One of the most devastating aspects of asbestos and its ability to inflict serious physical harm is the fact that, for many years, asbestos was an integral component of many products, structures and industries. This meant that it was not only builders, workers and government employees who experienced asbestos exposure and a resulting elevated risk of mesothelioma and other harm. It also the people who lived in buildings constructed with asbestos, family members of workers that handled asbestos and millions of others who came into incidental contact with the dangerous fibers who suffered as a result.
So it would seem that, knowing what we now know about the dangers of widely-used products that later turn out to carry life-threatening risks, we would take every effort and precaution to prevent other potentially dangerous products from causing harm. Unfortunately, that is not the case, and there is one prime example of our failure to learn from our mistakes that is making its way through the U.S. civil court system: talc.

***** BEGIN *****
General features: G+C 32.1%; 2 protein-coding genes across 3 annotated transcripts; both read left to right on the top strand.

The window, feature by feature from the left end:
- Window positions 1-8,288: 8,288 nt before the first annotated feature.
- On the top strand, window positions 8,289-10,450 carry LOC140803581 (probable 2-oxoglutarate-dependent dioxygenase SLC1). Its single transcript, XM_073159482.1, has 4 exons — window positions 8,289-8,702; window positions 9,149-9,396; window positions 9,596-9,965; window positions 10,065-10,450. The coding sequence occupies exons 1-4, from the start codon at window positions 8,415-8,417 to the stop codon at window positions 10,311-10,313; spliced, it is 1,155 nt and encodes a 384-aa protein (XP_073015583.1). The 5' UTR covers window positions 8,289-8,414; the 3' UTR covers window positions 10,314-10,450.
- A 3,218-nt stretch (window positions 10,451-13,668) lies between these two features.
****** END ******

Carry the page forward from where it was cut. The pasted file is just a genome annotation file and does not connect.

Talc, short for talcum powder, is found in many personal care and cosmetic products such as makeup and baby powder. It is used to absorb moisture, improve a product’s texture and longevity, prevent caking and the like. Many Americans, especially women, use talc in their everyday lives with no knowledge of its potentially dangerous side effects.
However, this danger has long been known. In 1993, the National Toxicology Program reported that cosmetic-grade talc caused tumors in animal test subjects. The Cancer Prevention Coalition has also reported that talc is a cancer-causing agent that is “closely related to the potent carcinogen asbestos,” and that it has been linked to ovary and lung tumors.
We will continue our discussion of this topic in a second blog post later this week.
Source: The Huffington Post, “A Puff, Poof or Dab of Danger,” Indie Lee, Nov. 6, 2012